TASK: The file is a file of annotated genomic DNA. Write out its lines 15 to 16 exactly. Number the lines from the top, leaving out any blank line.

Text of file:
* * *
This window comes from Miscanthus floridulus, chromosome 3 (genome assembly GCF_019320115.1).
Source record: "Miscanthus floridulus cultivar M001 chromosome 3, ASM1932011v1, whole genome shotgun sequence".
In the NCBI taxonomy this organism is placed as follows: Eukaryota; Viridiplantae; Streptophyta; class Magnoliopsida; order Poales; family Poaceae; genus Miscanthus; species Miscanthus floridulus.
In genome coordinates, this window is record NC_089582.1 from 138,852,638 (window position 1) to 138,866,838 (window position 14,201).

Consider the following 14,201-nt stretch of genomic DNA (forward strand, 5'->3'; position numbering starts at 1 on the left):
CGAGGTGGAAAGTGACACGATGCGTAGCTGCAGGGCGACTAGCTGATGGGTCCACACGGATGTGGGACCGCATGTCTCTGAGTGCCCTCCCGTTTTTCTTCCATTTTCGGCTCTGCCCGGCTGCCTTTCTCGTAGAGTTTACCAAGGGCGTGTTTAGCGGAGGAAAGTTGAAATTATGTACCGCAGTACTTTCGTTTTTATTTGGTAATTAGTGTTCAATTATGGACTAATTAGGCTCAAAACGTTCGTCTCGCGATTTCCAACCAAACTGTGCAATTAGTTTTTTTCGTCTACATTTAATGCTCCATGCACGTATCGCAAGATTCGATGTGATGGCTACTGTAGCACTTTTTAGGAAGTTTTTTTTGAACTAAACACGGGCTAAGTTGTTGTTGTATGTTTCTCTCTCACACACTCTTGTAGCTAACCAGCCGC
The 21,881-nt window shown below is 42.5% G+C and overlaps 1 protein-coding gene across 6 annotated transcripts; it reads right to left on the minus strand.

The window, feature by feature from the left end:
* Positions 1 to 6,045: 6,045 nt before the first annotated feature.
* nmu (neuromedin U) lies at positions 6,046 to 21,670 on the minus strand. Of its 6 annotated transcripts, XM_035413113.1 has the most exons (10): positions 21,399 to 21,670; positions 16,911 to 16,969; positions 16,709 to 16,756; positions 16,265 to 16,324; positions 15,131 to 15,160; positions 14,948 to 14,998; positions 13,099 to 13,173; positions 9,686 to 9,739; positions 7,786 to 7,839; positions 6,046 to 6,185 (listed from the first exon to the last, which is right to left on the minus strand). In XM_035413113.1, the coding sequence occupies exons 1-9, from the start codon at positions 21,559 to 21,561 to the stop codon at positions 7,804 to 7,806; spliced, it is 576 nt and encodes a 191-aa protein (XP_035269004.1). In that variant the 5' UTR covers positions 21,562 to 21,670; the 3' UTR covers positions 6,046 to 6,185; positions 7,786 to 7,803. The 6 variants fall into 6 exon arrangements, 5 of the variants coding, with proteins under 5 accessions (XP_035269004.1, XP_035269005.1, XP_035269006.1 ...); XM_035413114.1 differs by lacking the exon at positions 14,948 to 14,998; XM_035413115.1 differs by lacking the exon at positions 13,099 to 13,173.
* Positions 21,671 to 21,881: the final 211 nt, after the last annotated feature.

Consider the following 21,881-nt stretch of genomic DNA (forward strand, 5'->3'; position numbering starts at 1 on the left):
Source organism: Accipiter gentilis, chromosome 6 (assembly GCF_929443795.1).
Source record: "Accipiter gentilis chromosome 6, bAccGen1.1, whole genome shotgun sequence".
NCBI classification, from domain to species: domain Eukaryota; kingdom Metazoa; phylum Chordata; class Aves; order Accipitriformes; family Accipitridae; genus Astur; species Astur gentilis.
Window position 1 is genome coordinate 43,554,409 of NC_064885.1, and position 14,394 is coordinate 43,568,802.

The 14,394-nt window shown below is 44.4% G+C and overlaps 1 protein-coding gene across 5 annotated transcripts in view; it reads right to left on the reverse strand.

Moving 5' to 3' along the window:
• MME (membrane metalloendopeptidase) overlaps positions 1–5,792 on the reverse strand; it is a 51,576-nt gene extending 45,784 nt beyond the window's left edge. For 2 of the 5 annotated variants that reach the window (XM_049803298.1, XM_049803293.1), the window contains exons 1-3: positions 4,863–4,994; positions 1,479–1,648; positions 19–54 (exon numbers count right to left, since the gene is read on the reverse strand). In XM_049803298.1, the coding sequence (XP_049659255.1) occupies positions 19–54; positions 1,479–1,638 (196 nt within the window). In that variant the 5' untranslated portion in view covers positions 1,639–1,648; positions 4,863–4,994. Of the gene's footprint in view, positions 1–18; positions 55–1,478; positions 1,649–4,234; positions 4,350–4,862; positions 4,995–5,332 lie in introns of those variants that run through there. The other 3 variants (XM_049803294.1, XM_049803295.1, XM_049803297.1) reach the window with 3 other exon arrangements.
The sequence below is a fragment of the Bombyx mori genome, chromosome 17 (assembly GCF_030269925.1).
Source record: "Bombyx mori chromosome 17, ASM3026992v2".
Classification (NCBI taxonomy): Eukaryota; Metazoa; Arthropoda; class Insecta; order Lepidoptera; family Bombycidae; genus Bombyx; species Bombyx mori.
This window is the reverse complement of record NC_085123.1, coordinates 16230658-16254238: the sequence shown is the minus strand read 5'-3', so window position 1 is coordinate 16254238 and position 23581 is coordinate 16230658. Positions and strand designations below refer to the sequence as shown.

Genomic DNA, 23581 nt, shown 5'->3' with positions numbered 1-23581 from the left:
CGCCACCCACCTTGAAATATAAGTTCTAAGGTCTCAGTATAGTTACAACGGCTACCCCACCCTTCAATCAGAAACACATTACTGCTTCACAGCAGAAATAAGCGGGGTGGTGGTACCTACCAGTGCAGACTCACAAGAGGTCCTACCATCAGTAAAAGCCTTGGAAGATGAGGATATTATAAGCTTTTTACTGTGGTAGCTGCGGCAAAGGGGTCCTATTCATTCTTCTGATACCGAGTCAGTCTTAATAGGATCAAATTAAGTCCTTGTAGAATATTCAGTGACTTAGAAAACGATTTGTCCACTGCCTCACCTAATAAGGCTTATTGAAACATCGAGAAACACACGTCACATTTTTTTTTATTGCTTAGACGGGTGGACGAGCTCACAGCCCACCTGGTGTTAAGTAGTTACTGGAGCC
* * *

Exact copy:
NCBI classification, from domain to species: domain Eukaryota; kingdom Metazoa; phylum Chordata; class Aves; order Accipitriformes; family Accipitridae; genus Astur; species Astur gentilis.
Window position 1 is genome coordinate 43,554,409 of NC_064885.1, and position 14,394 is coordinate 43,568,802.